Don’t underestimate the power of fiat currencies. Even if a cryptocurrency remains having a much smaller market cap than the fiat currencies, the inflation model needs to allow a stable value and allow for growth at the same time. One thing that prevents bitcoin from growing is its declining inflation and definite limit of supply. Bitcoin has put itself into a Catch 22 situation: for it to become useful as ordinary money the value needs to become stable, and if bitcoin becomes popular as a general currency its market cap will skyrocket and thereby destroy its possibility for having a stable value.
So to say “all money needs inflation” you need to adopt the old definition of money.
If it is infinitely divisible, the “invisible hand” can adjust the value of money supply so that there is always enough… If it isn’t there are limits to what it can do and how long a currency can be feasible. But to say “All currency needs inflation to be viable” is to assume that currency is what currency has always been.
I’m pretty sure that the main things limiting bitcoin’s expansion are (1) usability–still difficult and uncertain, though improving, (2) being forced to interface with fiat at the exchange level, with all the KYC and AML, (3) the fact that the current system is so much easier and more familiar–related to point 1. There are certainly others, including scalability, but that’s enough for the moment.
The advantage I see in safecoin is that it will be in a great position to bypass the need to interface fiat to a large degree, and go straight into use as a means of exchanging value between individuals, because it will start appearing everywhere in exchange for (non-trivial but not extreme) value presented by regular people. Also, facilities of the SAFE Network will allow more p2p exchanges of fiat, so that regulatory bottleneck will be further broken down, even for Bitcoin.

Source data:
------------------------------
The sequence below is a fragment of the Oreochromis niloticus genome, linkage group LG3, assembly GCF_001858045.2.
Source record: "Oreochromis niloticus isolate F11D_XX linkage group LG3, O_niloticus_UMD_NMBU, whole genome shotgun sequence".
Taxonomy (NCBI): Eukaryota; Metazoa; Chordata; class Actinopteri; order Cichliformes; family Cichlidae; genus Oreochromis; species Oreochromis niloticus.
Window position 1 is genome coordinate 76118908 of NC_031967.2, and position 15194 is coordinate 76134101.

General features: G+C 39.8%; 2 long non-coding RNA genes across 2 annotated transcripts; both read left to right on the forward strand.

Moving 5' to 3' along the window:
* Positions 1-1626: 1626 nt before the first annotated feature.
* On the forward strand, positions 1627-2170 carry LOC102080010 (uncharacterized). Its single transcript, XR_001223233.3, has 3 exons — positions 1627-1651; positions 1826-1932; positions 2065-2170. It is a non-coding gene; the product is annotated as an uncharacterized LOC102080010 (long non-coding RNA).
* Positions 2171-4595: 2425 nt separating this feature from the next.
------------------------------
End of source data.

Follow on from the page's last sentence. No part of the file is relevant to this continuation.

This will be especially important in areas where the fiat system is more collapsed and oppressive, like Greece currently. Other areas will be like Greece soon, I fear. As fiat fails and gets more oppressive, if safecoin is there, it will be used to facilitate exchanges directly between people. Bitcoin can’t do that because there’s no way to get it into the system.
As to the “need” for inflation: that’s a central planning concept. Even at it’s least pernicious it’s an evil. Think of the 19th century. Hube forward progress in industry, etc., and the way companies financed expansion was to accumulate capital and then invest. This was possible because they (and anybody) could hold onto their money and it would increase in value while they held it.
Central banks really got their footholds around the turn of the 20th century and started moving it all towards an inflationary, debt driven model. Can’t really accumulate capital when it gets less valuable if you hold it. Got to put it in a bank so that they can charge others more interest than they’re paying you, so you can get an return that supersedes inflation. It’s like living on Red Bull and Snickers bars: high energy action, but you pay the price in the long run.
 your concern over the power of fiat is misplaced. Those systems are extremely precarious and we need to have other means in place which are rational, rather than mimicing the insanity.